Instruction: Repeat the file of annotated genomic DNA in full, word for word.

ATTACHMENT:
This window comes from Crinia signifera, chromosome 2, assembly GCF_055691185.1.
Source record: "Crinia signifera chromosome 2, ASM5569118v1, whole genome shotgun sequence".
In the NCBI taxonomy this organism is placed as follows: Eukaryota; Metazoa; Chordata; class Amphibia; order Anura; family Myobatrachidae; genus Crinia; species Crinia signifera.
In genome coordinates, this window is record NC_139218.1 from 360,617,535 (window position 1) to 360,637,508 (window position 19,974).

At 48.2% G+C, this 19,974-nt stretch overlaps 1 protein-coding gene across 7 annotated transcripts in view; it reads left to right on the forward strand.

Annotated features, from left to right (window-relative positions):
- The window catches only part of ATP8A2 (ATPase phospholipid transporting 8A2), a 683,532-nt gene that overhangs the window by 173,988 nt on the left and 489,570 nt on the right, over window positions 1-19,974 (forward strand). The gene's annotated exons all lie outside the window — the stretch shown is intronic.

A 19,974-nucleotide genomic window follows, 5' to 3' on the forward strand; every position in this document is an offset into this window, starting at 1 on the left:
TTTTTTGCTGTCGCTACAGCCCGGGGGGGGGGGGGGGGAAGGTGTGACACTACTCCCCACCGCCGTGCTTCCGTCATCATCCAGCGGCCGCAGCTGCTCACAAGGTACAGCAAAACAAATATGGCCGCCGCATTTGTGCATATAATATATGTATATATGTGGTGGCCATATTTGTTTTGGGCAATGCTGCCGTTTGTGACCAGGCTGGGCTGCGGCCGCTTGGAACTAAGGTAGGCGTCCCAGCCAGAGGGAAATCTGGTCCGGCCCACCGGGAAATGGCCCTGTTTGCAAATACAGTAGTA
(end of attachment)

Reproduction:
This window comes from Crinia signifera, chromosome 2, assembly GCF_055691185.1.
Source record: "Crinia signifera chromosome 2, ASM5569118v1, whole genome shotgun sequence".
In the NCBI taxonomy this organism is placed as follows: Eukaryota; Metazoa; Chordata; class Amphibia; order Anura; family Myobatrachidae; genus Crinia; species Crinia signifera.
In genome coordinates, this window is record NC_139218.1 from 360,617,535 (window position 1) to 360,637,508 (window position 19,974).

At 48.2% G+C, this 19,974-nt stretch overlaps 1 protein-coding gene across 7 annotated transcripts in view; it reads left to right on the forward strand.

Annotated features, from left to right (window-relative positions):
- The window catches only part of ATP8A2 (ATPase phospholipid transporting 8A2), a 683,532-nt gene that overhangs the window by 173,988 nt on the left and 489,570 nt on the right, over window positions 1-19,974 (forward strand). The gene's annotated exons all lie outside the window — the stretch shown is intronic.

A 19,974-nucleotide genomic window follows, 5' to 3' on the forward strand; every position in this document is an offset into this window, starting at 1 on the left:
TTTTTTGCTGTCGCTACAGCCCGGGGGGGGGGGGGGGGAAGGTGTGACACTACTCCCCACCGCCGTGCTTCCGTCATCATCCAGCGGCCGCAGCTGCTCACAAGGTACAGCAAAACAAATATGGCCGCCGCATTTGTGCATATAATATATGTATATATGTGGTGGCCATATTTGTTTTGGGCAATGCTGCCGTTTGTGACCAGGCTGGGCTGCGGCCGCTTGGAACTAAGGTAGGCGTCCCAGCCAGAGGGAAATCTGGTCCGGCCCACCGGGAAATGGCCCTGTTTGCAAATACAGTAGTA